Mary's boy

A year is the length of time it takes the earth to circle the sun. The journey doesn’t have a clear starting point, and so the first day of the year can be freely chosen. This explains why we live in multiple years at the same time: One year begins with our birthday, the school year begins after the summer, the fiscal year on January 1, our congregation’s budget year on July 1, and the church year on the first Sunday of Advent, which makes this the last Sunday of our worship year.

In this country, it’s a Sunday often in friendly competition with Thanksgiving Day, which isn’t bad at all, if you think of it as ending the year with gratitude – saying thank you to God for the gifts of the land and the fruit of our labor, for the people who make our lives meaningful and joyful; for all the ways in which we belong together. We pause, we look back, we recognize how blessed we are, and we say thank you. Not a bad habit to cultivate, even if some of us jump up after the last bite of pumpkin pie to get a headstart in the mad rush of Black Friday that seems to begin earlier each year.

There were complaints this year, quite vocal complaints when some major retailers announced that they would be open for business on Thursday. Many worried people signed pledges on facebook declaring to the whole world that they would not go shopping on Thursday. Some of them said shopping on Thanksgiving was almost as bad as scheduling the kids’ hockey practice on Sunday morning when the family ought to be in worship; others let it be known that it was much worse, since Thanksgiving is only once a year, whereas a hockey season only takes twelve Sundays out of fifty-two.

Somebody interviewed the CEO of a large national retailer whose stores remained closed last year in observance of the holiday and to allow employees to be with their families. “People were lining up outside the locked stores, knocking against the glass, wondering why they couldn’t go shopping when they wanted to,” he said; this year the doors of all their stores will open at 8pm.

It doesn’t really matter if the whole thing makes you want to laugh or pull your hair and scream, the fact remains that not a single store would be open on Thanksgiving Day if everybody stayed at home and watched the ballgame, just like we always have since the days of the pilgrims when the natives came over for dinner with corn, squash, and a portable black and white tv.

But back to this Sunday, the last one of the church year. We’re invited to reflect on time as God’s gift that allows all of life to flourish. The readings for this Sunday encourage us to look at last things, as in “What abides when all else has ended?” or “What is it that determines the course of time and where is it all headed?” or even “Who says that a festive meal with one’s family is better for life’s flourishing than a trip to a crowded mall?”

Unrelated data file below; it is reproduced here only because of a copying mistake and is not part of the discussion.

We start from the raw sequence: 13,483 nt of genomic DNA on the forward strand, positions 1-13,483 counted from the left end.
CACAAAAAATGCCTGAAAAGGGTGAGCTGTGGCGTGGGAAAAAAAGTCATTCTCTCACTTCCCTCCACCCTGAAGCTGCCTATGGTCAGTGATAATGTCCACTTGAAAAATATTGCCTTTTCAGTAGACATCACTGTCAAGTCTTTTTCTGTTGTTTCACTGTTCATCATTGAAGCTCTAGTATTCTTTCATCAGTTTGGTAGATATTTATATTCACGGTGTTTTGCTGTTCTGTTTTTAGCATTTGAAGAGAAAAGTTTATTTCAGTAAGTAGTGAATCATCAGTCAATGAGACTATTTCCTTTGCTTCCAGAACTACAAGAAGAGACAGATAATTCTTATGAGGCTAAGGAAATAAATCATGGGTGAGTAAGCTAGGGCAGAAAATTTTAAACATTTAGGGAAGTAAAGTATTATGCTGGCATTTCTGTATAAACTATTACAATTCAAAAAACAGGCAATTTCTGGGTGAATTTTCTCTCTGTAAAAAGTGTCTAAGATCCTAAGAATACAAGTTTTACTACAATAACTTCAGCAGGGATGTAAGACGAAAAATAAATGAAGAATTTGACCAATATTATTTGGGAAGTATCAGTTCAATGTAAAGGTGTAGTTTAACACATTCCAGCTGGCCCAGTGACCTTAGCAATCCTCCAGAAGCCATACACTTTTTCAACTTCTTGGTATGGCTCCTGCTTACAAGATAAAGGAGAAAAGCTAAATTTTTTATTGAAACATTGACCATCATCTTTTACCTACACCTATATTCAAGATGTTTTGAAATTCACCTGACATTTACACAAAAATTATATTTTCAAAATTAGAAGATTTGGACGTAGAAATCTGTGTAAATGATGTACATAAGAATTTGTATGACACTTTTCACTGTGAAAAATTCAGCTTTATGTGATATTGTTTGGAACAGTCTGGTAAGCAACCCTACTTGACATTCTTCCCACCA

On Easter we hear and proclaim the good news that on the first day God raised Jesus from the dead. And on the last Sunday of the church year we affirm that this Jesus is Lord of all, that what will abide beyond all endings is the love of God, that the course of time is headed to the throne of God, and that the day will come when we no longer pray, “Thy kingdom come, thy will be done on earth as it is in heaven” – because all things will reflect the glory of God in perfect peace and beauty.

We continue to pray for the kingdom, even though most nations have banned kings and queens from our political life. We continue to use the language not just out of respect for the past or because Christ the King sounds so much better than Chairman Christ. We use the language because it allows us to sing and speak of our hope that righteousness will prevail. We live in a world where power and strength are often paired with arrogance and selfishness, and we long for a world where the last word doesn’t belong to the guys with the bigger guns or the bigger off-shore accounts, but to a righteous ruler.

Toward the end of Second Samuel, we read an old man’s last words, written down so that generations to come would know and remember, One who rules over people justly, ruling in the fear of God, is like the light of the morning, like the sun rising on a cloudless morning, gleaming from the rain on the grassy land.[1] It’s a scene of great beauty and promise. The hope for one who rules over people justly goes back as far as historical records, legends and ancient songs can take us. And the hope for one who rules in the fear of God is as old as the sad reality of rulers who abuse the privilege and power of their office for selfish ends.